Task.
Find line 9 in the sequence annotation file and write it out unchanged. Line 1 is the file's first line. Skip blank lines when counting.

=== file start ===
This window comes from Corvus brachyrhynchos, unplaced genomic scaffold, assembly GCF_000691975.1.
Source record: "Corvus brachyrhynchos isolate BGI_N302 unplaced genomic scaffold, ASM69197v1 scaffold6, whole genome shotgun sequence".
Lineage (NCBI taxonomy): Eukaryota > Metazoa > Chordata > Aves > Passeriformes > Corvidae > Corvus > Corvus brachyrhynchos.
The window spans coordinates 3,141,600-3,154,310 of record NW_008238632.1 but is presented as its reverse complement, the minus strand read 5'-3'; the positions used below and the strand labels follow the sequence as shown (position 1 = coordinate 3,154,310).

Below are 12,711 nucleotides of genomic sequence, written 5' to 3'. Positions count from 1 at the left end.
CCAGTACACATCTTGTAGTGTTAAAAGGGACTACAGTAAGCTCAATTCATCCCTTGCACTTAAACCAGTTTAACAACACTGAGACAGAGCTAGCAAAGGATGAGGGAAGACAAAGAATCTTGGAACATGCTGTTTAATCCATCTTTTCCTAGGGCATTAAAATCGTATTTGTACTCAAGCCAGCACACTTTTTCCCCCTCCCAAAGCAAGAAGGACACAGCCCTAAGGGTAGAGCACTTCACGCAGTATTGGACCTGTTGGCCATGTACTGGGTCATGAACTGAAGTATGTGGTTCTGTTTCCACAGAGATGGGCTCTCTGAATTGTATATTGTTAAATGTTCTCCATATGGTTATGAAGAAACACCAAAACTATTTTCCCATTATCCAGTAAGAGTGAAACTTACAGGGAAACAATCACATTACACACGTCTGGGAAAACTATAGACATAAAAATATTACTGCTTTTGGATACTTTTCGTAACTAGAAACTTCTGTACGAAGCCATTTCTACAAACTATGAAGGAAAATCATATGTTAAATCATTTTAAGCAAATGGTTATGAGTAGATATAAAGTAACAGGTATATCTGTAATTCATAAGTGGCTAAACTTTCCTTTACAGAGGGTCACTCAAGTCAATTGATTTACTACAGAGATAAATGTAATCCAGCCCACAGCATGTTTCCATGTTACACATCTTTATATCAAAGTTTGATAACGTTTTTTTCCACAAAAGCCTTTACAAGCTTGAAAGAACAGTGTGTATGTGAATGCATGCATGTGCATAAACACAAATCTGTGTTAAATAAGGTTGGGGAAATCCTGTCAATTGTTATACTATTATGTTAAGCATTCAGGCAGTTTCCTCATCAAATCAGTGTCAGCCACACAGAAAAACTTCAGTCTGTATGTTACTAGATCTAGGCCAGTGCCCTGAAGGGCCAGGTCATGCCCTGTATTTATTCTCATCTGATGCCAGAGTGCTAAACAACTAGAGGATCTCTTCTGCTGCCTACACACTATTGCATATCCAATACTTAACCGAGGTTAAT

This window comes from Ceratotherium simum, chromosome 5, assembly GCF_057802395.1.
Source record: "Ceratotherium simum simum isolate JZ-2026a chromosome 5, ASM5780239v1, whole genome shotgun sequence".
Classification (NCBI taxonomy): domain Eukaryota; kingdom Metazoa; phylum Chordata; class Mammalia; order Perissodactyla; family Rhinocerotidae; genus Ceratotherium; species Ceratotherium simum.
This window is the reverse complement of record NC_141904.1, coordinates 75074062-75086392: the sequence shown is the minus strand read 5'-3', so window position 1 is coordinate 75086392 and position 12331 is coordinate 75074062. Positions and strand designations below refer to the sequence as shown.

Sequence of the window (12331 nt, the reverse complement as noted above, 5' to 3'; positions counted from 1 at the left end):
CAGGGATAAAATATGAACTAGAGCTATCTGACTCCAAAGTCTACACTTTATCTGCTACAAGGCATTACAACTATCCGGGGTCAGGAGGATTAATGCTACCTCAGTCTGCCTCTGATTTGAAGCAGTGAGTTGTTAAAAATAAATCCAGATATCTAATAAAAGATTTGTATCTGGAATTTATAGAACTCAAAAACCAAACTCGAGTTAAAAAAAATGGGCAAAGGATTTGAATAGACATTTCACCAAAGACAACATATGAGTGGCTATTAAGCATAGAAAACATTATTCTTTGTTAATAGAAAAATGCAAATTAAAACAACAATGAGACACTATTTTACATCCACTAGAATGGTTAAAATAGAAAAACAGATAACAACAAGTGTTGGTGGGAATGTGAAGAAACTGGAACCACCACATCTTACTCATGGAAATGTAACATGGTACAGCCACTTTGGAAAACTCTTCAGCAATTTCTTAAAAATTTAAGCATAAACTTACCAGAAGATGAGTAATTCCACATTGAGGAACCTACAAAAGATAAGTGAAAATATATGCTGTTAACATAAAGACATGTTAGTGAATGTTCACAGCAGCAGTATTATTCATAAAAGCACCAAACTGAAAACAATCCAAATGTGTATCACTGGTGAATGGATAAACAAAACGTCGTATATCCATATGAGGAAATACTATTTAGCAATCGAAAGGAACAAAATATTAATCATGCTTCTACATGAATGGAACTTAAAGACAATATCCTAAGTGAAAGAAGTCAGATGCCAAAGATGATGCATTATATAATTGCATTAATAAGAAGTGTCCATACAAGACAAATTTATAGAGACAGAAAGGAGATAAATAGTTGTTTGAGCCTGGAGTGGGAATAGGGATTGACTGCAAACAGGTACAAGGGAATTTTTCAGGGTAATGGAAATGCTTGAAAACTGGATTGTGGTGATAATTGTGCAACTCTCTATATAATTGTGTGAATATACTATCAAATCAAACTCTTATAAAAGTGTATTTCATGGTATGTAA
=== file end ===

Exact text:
Classification (NCBI taxonomy): domain Eukaryota; kingdom Metazoa; phylum Chordata; class Mammalia; order Perissodactyla; family Rhinocerotidae; genus Ceratotherium; species Ceratotherium simum.